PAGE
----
Demand for staff is expected to increase this calendar year, as resellers and systems integrators move back to pre-recession staffing levels, according to Hudson Recruitment’s director of ICT, John Coventry.
But Coventry warns that the liquidity in the market means employers will need to work harder to retain staff. "Hiring is an expensive exercise and high performers tend to be highly motivated,” he notes. "One of the performance drivers of high performers is that they want to do that job and they are motivated by the work they’re being asked to do.”
Coventry says industry high performers are looking to improve their skills and be involved with the latest technologies. "And they’ll look elsewhere to find it if they have to.”
Pay and rewards was listed behind career development in a Hudson retention survey last year, followed by work/life balance. "One of the things the global financial crisis did for employees was that it forced some organisations to have nine-day fortnights and created more work/life balance. Once people get used to the lifestyle, they often don’t want to go back [to 10 day fortnights].”
Coventry says this calendar year has already seen in increase in demand for staff for resellers and systems integrators. "And it’s not that companies are looking to replace staff that have moved on, or that they’re trying to focus on new markets. Instead, it seems to be a pick up in demand for people to get back to pre-GFC staffing levels.”
The recent Hudson Report on New Zealand Employment Expectations says a net 22% of 1151 Kiwi employers, across a range of industries, intending to increase permanent staffing levels in the July to September quarter – an increase of two percentage points on the previous quarter. Hiring intentions for the contracting/temporary workforce are down 2.8pp, to 12.4%, quarter on quarter – the lowest level of sentiment recorded for the past five quarters. Six out of 10 employers are planning to hold their numbers of contracting/temporary staff steady.
Coventry says the ICT industry is second to construction – where growth has been spurred by the Christchurch earthquakes with the report showing the IT industry is recovering following a sizeable softening during the first six months of this year. It also highlights that 56.2% of employers surveyed in the sector plan to increase permanent headcount during the upcoming quarter, indicating a lot of liquidity in the market. Another 37% plan to hold their current headcount steady.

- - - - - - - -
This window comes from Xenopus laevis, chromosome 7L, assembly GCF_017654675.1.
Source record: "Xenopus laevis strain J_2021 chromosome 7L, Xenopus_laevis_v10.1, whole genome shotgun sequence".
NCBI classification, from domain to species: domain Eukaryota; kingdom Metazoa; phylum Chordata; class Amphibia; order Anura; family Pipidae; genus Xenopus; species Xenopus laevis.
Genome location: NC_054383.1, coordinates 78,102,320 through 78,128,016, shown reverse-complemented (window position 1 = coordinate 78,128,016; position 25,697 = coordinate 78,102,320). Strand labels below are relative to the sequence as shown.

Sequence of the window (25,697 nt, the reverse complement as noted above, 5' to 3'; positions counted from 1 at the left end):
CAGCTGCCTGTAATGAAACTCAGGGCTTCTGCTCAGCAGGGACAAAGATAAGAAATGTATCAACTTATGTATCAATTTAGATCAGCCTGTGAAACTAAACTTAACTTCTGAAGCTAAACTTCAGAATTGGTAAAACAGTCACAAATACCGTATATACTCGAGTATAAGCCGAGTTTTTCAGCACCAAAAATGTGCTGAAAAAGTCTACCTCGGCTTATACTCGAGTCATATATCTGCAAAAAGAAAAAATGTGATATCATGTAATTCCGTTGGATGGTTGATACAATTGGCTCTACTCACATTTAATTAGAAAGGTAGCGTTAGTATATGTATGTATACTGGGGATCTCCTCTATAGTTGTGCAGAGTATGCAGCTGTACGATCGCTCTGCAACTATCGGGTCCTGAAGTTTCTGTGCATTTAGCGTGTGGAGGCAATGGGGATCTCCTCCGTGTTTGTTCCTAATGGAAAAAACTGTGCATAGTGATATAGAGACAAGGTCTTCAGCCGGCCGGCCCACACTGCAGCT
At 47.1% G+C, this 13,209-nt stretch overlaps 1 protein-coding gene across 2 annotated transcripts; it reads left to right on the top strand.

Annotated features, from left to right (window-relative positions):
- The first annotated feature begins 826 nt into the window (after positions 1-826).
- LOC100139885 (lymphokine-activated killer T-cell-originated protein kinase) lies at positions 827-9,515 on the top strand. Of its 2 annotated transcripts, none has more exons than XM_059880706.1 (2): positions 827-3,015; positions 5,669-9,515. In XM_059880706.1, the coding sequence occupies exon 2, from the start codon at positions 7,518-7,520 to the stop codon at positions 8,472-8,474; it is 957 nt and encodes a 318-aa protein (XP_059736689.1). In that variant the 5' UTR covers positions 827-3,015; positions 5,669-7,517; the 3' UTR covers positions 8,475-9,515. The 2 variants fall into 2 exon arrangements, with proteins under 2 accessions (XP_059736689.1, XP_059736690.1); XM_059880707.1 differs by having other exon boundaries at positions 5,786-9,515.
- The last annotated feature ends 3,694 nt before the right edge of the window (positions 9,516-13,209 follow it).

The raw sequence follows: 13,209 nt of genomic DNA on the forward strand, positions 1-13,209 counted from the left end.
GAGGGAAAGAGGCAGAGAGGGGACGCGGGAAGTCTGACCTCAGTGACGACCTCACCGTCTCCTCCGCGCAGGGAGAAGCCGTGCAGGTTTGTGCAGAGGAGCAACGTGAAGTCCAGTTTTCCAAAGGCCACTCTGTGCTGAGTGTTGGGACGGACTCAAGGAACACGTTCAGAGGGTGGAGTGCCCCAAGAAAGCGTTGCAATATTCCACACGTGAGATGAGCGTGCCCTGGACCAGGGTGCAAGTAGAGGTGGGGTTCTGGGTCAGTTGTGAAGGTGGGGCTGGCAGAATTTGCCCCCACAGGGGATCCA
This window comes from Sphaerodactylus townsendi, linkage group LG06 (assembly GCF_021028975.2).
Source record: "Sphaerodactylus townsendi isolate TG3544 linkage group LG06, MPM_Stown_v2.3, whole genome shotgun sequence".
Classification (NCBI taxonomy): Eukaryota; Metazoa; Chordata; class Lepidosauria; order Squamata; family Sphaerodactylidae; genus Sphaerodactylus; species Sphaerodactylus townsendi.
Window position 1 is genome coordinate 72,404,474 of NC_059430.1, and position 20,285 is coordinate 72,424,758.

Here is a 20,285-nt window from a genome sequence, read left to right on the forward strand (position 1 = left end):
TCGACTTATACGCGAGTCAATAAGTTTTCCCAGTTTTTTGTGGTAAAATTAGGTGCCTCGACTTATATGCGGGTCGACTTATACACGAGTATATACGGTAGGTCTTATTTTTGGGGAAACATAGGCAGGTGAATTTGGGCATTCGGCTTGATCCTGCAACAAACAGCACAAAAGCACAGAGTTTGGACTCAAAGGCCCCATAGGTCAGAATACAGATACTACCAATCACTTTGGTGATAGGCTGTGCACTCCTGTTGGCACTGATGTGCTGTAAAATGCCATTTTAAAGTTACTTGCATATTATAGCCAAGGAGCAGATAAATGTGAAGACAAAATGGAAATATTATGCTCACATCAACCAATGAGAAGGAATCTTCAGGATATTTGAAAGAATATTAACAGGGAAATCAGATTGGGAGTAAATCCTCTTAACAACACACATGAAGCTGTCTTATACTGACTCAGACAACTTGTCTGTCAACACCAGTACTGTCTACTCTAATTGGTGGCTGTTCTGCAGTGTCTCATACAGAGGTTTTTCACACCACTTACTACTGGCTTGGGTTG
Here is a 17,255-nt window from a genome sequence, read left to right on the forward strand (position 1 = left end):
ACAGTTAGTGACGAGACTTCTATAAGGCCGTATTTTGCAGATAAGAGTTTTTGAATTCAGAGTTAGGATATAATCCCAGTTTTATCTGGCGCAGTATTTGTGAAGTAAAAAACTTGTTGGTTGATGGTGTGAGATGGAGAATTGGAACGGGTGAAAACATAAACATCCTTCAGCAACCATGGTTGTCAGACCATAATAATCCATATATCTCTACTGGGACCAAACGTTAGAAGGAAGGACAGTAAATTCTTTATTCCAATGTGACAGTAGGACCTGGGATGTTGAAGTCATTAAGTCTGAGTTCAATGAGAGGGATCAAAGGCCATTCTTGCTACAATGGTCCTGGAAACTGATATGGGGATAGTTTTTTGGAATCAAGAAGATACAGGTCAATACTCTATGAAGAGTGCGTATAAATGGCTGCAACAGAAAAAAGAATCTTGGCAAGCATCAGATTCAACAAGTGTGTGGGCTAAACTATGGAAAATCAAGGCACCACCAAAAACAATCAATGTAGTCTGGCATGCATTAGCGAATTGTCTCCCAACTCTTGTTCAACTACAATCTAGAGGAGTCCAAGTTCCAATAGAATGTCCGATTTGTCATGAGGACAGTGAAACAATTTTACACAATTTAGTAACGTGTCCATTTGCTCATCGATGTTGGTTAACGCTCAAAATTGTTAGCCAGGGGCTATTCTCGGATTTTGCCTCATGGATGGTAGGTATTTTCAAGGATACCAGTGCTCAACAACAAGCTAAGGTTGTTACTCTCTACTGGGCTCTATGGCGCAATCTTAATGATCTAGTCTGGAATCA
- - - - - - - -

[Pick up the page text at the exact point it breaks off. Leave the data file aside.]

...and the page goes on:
The report notes that several larger, national companies are midway through transition projects and there is strong demand for ‘mid-lifecycle’ roles such as business analysts and testers. In Christchurch, there is demand for all levels of experience and specialisation as businesses need to get systems back up and running in the context of damage, temporary relocations and rebuilding.
Coventry says the Employment Expectations result contain another message for resellers and systems integrators, who need to understand ‘the implications of the wider challenge of selling their product’ and whether integrating the product is going to cause issues for resource-strapped IT departments, who may not have the staff to cope.
"You need to think through the integration aspects and resourcing elements and off-set that resourcing challenge [being faced by IT departments].”
Hudson’s confidence in the IT market is such that the company added six staff to its ICT practice in Auckland and Wellington in June.